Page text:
Here’s the play that has allegedly been tossed from “downtown”: the Sumner Bulldog’s football program may be cut after this season.
St. Louis Public Schools did not reply to request for comment on this story, but a team of Sumner alumni touched down on Facebook this past weekend to oppose the cutting of the school’s storied football program. One alumnus alleged that the education board would meet to see if the decision could somehow be overturned.
If you ask venerable former Sumner High School football coach Lawrence “Larry” Walls, the fate of the program has been a long time coming.
“Mr. Walls said a long time ago that desegregation would hurt, not only Sumner’s football program, but the entire PHL (Public High League),” said Albert Thomas, a former standout Sumner quarterback-turned-coach.
“We’re not getting the top athletes like we did in the 60s, 70s, 80s and 90s and there aren’t any houses. It’s a ghost town around here,” Thomas said, adding that “the neighborhood needs to get built back up.”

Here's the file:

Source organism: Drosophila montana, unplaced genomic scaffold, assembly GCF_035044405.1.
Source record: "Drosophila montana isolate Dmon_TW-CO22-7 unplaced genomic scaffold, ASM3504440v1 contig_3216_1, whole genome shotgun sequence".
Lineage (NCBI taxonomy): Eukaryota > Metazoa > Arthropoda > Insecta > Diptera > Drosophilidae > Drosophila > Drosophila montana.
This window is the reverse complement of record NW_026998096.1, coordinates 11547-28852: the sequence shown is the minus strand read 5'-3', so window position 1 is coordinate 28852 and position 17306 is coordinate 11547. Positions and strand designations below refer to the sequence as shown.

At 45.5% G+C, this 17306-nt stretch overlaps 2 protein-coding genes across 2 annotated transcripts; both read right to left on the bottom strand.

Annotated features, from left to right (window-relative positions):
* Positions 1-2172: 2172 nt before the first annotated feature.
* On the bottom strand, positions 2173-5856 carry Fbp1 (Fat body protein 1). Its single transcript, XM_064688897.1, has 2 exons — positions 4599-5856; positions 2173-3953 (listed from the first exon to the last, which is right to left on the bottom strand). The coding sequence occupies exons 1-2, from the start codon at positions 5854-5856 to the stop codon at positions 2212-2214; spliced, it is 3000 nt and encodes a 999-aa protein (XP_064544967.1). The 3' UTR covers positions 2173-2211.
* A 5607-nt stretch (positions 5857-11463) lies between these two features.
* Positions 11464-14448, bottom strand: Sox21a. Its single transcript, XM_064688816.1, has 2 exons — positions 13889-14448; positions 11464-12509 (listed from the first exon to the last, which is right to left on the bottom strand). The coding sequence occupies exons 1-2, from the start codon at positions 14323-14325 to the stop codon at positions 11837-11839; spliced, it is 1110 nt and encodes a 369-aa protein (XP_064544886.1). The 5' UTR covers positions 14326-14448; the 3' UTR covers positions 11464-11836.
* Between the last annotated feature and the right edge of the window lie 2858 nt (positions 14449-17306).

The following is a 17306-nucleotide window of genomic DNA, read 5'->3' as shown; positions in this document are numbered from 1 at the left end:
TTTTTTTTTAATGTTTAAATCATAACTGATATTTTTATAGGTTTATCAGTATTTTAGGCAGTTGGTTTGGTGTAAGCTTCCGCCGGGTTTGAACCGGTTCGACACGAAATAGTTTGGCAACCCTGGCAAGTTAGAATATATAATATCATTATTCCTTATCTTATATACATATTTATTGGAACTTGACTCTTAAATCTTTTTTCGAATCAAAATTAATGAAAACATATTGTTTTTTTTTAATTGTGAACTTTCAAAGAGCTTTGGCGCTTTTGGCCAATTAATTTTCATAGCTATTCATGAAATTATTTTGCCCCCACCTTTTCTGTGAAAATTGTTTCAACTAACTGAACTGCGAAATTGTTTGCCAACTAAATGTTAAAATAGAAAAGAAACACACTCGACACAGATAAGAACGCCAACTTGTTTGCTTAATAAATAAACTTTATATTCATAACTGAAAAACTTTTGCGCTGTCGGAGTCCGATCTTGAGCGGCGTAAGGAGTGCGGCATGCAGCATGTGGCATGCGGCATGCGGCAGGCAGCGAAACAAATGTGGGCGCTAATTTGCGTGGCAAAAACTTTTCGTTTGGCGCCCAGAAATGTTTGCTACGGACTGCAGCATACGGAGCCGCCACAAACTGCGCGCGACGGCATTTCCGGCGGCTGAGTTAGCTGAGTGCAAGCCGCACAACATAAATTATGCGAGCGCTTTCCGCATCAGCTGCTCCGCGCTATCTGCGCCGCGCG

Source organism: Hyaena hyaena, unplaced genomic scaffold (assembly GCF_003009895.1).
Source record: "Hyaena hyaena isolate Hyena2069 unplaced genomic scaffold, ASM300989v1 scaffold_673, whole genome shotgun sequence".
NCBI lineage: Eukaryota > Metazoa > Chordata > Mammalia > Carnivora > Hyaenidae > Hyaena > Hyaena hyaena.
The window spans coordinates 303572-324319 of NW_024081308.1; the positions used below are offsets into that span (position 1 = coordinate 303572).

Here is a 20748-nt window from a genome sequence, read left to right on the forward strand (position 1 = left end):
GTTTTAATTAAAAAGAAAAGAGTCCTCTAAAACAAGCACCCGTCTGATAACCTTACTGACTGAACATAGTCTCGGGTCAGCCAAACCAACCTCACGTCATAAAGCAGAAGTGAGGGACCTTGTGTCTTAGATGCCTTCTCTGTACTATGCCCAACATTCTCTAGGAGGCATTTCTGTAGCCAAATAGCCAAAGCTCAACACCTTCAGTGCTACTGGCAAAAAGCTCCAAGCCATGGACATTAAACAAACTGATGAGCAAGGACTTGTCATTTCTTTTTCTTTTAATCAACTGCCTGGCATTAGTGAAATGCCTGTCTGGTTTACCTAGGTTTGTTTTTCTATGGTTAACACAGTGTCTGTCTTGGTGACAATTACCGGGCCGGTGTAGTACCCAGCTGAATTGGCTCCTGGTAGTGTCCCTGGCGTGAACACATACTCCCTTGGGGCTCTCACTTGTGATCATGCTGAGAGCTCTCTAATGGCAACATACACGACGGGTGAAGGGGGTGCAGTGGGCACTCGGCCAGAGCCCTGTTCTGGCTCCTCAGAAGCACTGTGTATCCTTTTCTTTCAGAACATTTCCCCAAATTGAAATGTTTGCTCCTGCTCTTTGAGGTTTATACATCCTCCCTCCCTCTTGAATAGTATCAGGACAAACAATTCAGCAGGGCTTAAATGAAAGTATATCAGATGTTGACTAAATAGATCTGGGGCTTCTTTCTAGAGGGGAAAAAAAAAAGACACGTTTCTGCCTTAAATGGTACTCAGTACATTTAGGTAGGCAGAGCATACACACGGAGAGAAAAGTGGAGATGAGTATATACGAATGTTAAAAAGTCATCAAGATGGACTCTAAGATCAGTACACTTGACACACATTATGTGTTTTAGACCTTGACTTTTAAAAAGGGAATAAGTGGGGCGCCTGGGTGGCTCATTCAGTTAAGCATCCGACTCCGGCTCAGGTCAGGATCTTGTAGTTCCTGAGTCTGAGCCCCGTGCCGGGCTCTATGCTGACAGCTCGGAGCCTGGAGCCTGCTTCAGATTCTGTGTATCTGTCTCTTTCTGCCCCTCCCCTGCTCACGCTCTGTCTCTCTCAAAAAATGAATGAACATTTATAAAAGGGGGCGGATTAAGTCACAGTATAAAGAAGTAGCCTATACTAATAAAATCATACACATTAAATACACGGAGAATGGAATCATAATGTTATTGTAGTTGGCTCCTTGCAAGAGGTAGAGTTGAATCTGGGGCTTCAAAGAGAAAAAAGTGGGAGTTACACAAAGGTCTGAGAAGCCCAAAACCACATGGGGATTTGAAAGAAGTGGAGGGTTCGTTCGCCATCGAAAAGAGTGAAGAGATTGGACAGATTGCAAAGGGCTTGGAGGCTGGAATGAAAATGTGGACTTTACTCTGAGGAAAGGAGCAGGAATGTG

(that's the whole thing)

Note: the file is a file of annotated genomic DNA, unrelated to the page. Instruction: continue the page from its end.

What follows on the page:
Fourth Alderman Sam Moore has put forth some residential initiatives and has more in store in the near future for the historic Ville neighborhood, where the school is located. The longtime alderman said he believes that one of the ways that the board may seek to save the football Bulldogs is by combining some schools.
If football is to stay at the school, however, Moore said he just wants the field to be better taken care of. He said that several schools use the field for their games. Even a little league team plays there and a local semi-pro team is eyeing the field as a home.
In addition to that, he said the field is matted, has tears in it and needs to be redone.
“It’s overused,” Moore tells The NorthSider.
“It’s so bad, I was going to stop them from playing there for a while to get the field in shape.”
Moore went on to say that spectators don’t always respect the facility as they litter and someone even stole one of the aluminum benches from the stands.
The City of St. Louis, he said, needs to care for the field after every game instead of once a year as it now does.
Sumner High School is the oldest Black High School west of the Mississippi River and has one of the largest and most active alumni organizations in Missouri. It produced several national icons, including comedian and activist Dick Gregory, dancer Josephine Baker, tennis legend Arthur Ash, and Rock & Roll Hall of Famers Chuck Berry and Tina Turner.